The 2020 Presidential Candidates on Climate Change

Marisa Takeuchi, Staff Writer

This year is the 2020 presidential election, scheduled for Tuesday, Nov. 3, 2020. On that day, a new president and vice president will be elected, or Donald Trump and Mike Pence will be re-elected. The presumptive Republican candidate is Trump after securing the majority of pledged delegates, on March 17, while the presumptive Democratic candidate is former vice president Joe Biden after senator Bernie Sanders suspended his campaign on April 8. A big debate topic this year is the climate crisis. This article is to educate readers on the presumptive candidate’s past history with climate change, their previous accomplishments, mistakes they have made, and their climate plan. Although climate change is an important issue, it should not be the only deciding factor that people consider when voting or who they are influencing their parents to vote for.

Joe Biden has been an advocate for fighting the climate crisis for the past thirty years. During his time as Senator of Delaware, he wrote one of the first climate change bills in the U.S. Senate. He believes climate change is “indisputable” and “the greatest threat to our society.” In 2007, he supported higher fuel efficiency standards for motor vehicles, which were passed. In 2003, he supported modest caps on greenhouse gas emissions, which did not pass. Despite generally supporting pro-environmental bills, in 2008 when the Senate was voting on the Lieberman-Warner Climate Security Act. C., Biden was not present. The Lieberman-Warner Climate Security Act is considered to be the strongest global warming bill ever to make it to the Senate floor. Biden has also advocated for some controversial solutions. During a debate in the 2008 election campaign against Sarah Palin, he expressed his support for clean coal, a very controversial topic amongst environmentalists. Regardless of his mistakes, Biden has definitely proved that during his time in the Senate, he was trying to help the planet. Biden was in the senate for 36 years and had a lifetime environmental voting score of 83 percent.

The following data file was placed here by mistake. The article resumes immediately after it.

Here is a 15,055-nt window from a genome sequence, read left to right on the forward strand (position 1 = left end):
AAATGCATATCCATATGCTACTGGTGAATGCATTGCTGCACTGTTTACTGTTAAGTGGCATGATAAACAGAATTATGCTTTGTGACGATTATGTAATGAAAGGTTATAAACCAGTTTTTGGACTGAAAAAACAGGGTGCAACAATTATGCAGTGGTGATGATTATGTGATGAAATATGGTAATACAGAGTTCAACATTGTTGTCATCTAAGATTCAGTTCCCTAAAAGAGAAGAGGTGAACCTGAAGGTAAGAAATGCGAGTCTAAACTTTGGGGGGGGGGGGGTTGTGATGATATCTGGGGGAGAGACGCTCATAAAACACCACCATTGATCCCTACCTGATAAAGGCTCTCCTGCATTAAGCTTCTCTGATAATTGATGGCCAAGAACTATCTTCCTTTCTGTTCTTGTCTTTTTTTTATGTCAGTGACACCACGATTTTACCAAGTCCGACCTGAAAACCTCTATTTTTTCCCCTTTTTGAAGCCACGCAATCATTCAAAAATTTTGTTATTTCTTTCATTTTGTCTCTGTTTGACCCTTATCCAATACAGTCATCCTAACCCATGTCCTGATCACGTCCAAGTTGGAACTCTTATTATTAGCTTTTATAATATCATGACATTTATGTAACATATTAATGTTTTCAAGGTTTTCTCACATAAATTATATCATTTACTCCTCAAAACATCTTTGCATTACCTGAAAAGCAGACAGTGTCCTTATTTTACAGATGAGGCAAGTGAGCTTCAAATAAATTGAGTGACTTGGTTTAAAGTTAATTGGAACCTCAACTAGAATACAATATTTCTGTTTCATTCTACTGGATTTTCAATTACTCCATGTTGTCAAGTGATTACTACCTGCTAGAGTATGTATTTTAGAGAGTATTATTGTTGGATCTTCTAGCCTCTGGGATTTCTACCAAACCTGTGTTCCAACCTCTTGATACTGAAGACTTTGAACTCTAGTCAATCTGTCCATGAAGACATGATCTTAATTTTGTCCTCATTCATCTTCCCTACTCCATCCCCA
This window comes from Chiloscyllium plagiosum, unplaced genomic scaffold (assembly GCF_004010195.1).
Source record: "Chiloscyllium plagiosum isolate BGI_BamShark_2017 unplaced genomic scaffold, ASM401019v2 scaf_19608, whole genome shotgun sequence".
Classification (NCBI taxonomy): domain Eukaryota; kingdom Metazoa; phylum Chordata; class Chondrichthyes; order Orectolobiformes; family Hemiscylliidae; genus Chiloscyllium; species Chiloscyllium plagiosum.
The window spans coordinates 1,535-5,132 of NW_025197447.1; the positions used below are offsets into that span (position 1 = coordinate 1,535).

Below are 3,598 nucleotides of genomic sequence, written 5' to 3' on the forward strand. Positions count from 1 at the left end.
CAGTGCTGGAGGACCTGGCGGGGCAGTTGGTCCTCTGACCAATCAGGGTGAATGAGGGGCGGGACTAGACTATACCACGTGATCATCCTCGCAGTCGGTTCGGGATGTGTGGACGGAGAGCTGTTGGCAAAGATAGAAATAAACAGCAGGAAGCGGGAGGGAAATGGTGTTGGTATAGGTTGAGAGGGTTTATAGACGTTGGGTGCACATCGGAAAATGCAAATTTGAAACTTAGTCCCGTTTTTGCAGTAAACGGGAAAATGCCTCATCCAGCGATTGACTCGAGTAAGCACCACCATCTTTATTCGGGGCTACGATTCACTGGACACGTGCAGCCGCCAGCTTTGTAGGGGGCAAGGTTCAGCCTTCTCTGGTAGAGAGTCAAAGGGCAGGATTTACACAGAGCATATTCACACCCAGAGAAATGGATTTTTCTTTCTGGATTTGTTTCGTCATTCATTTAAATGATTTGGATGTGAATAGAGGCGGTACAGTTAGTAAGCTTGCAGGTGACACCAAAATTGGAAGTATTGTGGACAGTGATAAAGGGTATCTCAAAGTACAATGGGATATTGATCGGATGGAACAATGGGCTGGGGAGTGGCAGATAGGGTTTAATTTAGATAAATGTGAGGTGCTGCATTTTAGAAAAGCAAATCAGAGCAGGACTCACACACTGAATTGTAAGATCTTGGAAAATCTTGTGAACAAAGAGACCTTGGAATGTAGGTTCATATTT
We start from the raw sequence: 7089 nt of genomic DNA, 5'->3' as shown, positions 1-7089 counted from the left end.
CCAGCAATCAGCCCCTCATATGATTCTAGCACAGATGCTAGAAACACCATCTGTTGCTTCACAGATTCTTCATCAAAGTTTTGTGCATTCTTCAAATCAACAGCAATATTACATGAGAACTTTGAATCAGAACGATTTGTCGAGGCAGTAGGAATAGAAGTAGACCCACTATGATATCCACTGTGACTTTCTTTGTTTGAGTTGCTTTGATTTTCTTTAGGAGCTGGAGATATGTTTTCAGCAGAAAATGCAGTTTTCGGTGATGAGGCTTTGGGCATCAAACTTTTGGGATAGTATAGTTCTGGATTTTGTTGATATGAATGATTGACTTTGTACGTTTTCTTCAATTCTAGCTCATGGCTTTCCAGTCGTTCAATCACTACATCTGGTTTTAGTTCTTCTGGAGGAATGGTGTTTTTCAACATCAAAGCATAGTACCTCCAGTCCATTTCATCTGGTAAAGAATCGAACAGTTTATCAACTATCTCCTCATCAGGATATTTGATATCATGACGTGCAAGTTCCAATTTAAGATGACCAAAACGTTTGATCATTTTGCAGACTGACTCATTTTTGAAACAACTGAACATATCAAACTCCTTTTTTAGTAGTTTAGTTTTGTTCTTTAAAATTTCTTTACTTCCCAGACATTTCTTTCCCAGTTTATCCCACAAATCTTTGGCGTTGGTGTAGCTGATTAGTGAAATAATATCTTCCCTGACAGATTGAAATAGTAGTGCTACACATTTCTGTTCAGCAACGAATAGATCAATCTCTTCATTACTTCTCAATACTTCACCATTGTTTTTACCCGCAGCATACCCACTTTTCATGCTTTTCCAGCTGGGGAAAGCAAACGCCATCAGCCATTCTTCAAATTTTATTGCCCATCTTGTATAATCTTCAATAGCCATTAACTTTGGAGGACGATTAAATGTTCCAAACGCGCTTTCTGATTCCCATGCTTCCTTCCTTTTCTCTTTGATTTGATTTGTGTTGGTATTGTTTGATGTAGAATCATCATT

From Jan. 20, 2009, to Jan. 17, 2017, Biden served as vice president under Barack Obama. Together, they made many strides towards making the United States more sustainable. He fought alongside Obama to double the efficiency of cars reducing oil consumption by 12 billion barrels. Also, as vice president, he oversaw the single largest clean energy investment of 209 million dollars. He promises to continue these patterns and fight the climate crisis.

Biden is a supporter of the New Green Deal, introduced by Representative Alexandria Orazio-Cortex of New York and Senator Edward J. Markey of Massachusetts, both being democrats. In a very brief explanation, the New Green Deal will cause the federal government to curb fossil fuels and provide new high-paying jobs. Biden embraces this and based a lot of his climate plan off of its principles. He wants the United States to urgently embrace a greater ambition to match how dire this challenge is, and wants to embrace how our environment and the economy are connected. Biden has promised that if he is elected, he will immediately rejoin the Paris Agreement and will lead a diplomatic initiative to get every nation to exceed its original commitment in the Paris Agreement.

Biden also wants to hold leaders accountable in China, not only to reduce carbon output there but to have them stop financing billions in fossil fuels across Asia. Freshman Nathan Erskine does not “ think it is fair of him to do that, it is companies, not countries. But, holding someone accountable is necessary.” In July, Biden released a policy agenda aiming to boost the rural economy, expanding a program to pay farmers to use farming techniques that store carbon in the soil. Biden plans to spend $1.7 billion over the next 10 years on preventing the climate crisis and wants to spend $13.3 million in investments by the private sector, state, and local governments. To help prevent pollution, Biden wants to establish an enforcement mechanism based on principles that polluters must bear the full cost of the carbon they are emitting.